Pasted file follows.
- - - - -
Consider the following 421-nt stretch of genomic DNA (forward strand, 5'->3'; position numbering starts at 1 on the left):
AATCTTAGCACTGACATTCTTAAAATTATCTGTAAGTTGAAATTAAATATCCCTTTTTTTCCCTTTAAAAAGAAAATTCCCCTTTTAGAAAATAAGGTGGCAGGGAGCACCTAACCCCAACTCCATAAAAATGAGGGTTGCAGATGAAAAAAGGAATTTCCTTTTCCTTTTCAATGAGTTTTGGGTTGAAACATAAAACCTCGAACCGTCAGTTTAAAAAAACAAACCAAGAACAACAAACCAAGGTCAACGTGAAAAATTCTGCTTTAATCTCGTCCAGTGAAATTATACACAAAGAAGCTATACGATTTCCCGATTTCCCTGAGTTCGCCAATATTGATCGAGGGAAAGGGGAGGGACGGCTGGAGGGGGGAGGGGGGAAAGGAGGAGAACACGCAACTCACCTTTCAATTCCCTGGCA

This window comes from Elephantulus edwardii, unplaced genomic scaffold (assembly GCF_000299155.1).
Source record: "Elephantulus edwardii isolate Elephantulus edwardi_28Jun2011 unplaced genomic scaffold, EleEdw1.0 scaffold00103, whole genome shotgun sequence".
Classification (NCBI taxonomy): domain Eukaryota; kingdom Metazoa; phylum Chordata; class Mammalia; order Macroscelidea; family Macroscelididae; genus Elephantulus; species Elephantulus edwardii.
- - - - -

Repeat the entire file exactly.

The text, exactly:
Consider the following 421-nt stretch of genomic DNA (forward strand, 5'->3'; position numbering starts at 1 on the left):
AATCTTAGCACTGACATTCTTAAAATTATCTGTAAGTTGAAATTAAATATCCCTTTTTTTCCCTTTAAAAAGAAAATTCCCCTTTTAGAAAATAAGGTGGCAGGGAGCACCTAACCCCAACTCCATAAAAATGAGGGTTGCAGATGAAAAAAGGAATTTCCTTTTCCTTTTCAATGAGTTTTGGGTTGAAACATAAAACCTCGAACCGTCAGTTTAAAAAAACAAACCAAGAACAACAAACCAAGGTCAACGTGAAAAATTCTGCTTTAATCTCGTCCAGTGAAATTATACACAAAGAAGCTATACGATTTCCCGATTTCCCTGAGTTCGCCAATATTGATCGAGGGAAAGGGGAGGGACGGCTGGAGGGGGGAGGGGGGAAAGGAGGAGAACACGCAACTCACCTTTCAATTCCCTGGCA

This window comes from Elephantulus edwardii, unplaced genomic scaffold (assembly GCF_000299155.1).
Source record: "Elephantulus edwardii isolate Elephantulus edwardi_28Jun2011 unplaced genomic scaffold, EleEdw1.0 scaffold00103, whole genome shotgun sequence".
Classification (NCBI taxonomy): domain Eukaryota; kingdom Metazoa; phylum Chordata; class Mammalia; order Macroscelidea; family Macroscelididae; genus Elephantulus; species Elephantulus edwardii.